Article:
A comparison of the South African and Swaziland's labour market regulatory systems in dispute resolution

Master Thesis


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University of Cape Town

The choice of a labour market regulatory system in any given social context is crucial for the economic development of that country. In South Africa, a challenge has been made to the key players in the labour environment to choose whether the primary focus should be on creating better jobs or whether the main challenge should be in creating many or more jobs (Baskin: 2004). These two conflicting interests, though almost intertwined to each other, are however standing on a separate footing. Of late in South Africa, there have been cries for an urgent need to deregulate the labour market in the quest to create more jobs and free the small and medium businesses to participate in the economy without stringent measures. Concern has been raised about the unavailability of jobs for the people of South Africa. The major challenge facing the Government is the need to create more jobs. In Swaziland, the problem of job scarcity is reaching a crisis level. A large section of the economically active population is unemployed. Previously, Swaziland was considered to be an ideal place to conduct business by many enterprises in Southern Africa. The new political dispensation in South Africa and the political stability in Mozambique have brought about a sudden and devastating effect on Swaziland. Businesses are closing down operations and very few enterprises are showing an interest to invest in that country. This notwithstanding, Swaziland has opted to use South Africa's system of labour market regulation. The essence of the paper will be to examine the choice of the labour market regulatory systems between these two countries and to try to establish the successes and failures of each system in its given context. The main focus will be on the dispute resolution mechanism that each system adopts and whether such system works well given the cultural, social, economic and political dispensation of that country. The institutions that will be discussed are the Commission for Conciliation, Mediation and Arbitration (CCMA), the Conciliation, Mediation and Arbitration Commission (CMAC), the Labour Court and the Industrial Court. At a later stage, the discussion takes a twist and focuses on the competing and overlapping jurisdiction between the labour dispute resolution systems as set out in labour legislations on the one hand, and the common law power of the High Courts to decide on labour related matters on the other hand. The idea is to shed some light on the difficulties that may arise if the jurisdictional problems are not resolved and that this may in turn impact negatively on the labour market regulatory systems.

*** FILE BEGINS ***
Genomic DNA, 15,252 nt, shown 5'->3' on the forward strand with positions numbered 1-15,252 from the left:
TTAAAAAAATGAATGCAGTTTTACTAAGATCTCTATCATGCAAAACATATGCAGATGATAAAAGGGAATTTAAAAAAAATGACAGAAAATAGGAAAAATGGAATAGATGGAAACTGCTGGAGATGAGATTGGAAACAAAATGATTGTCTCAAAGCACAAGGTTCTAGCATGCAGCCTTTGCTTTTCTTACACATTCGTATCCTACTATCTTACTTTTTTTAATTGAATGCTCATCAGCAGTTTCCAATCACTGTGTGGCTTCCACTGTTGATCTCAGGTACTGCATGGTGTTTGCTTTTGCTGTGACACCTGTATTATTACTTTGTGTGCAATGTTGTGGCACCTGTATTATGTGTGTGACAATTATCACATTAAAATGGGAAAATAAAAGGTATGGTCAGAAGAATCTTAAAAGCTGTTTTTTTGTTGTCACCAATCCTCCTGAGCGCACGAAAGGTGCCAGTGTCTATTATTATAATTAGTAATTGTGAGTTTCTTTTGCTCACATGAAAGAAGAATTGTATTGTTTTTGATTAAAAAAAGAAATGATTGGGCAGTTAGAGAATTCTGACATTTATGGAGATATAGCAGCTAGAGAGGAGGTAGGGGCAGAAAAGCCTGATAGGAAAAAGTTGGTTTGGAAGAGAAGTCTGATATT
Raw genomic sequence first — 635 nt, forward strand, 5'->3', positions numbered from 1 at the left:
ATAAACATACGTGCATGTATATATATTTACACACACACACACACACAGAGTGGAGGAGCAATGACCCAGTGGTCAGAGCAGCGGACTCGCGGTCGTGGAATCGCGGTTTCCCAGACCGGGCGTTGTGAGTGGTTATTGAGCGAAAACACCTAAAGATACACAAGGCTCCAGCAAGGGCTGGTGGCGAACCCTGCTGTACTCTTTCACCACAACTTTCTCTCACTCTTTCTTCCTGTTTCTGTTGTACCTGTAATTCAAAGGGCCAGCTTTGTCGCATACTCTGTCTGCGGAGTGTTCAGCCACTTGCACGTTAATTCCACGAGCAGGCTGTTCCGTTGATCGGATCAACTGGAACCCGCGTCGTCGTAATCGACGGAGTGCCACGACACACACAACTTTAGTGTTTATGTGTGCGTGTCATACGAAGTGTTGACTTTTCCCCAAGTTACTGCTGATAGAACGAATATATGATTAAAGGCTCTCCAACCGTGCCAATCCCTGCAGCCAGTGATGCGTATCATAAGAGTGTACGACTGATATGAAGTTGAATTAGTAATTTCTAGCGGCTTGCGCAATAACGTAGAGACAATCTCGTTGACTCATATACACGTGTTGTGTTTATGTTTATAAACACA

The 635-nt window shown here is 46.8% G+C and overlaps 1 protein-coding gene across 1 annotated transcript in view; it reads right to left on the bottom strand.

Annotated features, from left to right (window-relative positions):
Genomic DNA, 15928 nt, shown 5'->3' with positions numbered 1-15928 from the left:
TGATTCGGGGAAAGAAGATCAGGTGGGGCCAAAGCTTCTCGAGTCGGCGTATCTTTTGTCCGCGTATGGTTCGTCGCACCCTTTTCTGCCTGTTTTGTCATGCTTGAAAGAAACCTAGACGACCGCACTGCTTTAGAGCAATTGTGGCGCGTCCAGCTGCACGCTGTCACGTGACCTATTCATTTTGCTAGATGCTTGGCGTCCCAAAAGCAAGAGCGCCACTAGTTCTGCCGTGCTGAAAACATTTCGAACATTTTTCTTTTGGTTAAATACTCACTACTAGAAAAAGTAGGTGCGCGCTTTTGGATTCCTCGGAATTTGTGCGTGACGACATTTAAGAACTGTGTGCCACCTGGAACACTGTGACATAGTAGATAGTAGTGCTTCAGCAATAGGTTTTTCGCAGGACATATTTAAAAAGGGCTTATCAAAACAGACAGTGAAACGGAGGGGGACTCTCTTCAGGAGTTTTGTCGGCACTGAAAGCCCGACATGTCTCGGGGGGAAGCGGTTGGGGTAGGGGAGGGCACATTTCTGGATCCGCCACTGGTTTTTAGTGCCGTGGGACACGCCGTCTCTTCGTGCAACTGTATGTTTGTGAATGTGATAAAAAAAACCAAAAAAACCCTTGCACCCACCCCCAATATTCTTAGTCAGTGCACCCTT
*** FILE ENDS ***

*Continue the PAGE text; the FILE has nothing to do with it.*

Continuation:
Includes bibliographical references (leaves 63-65).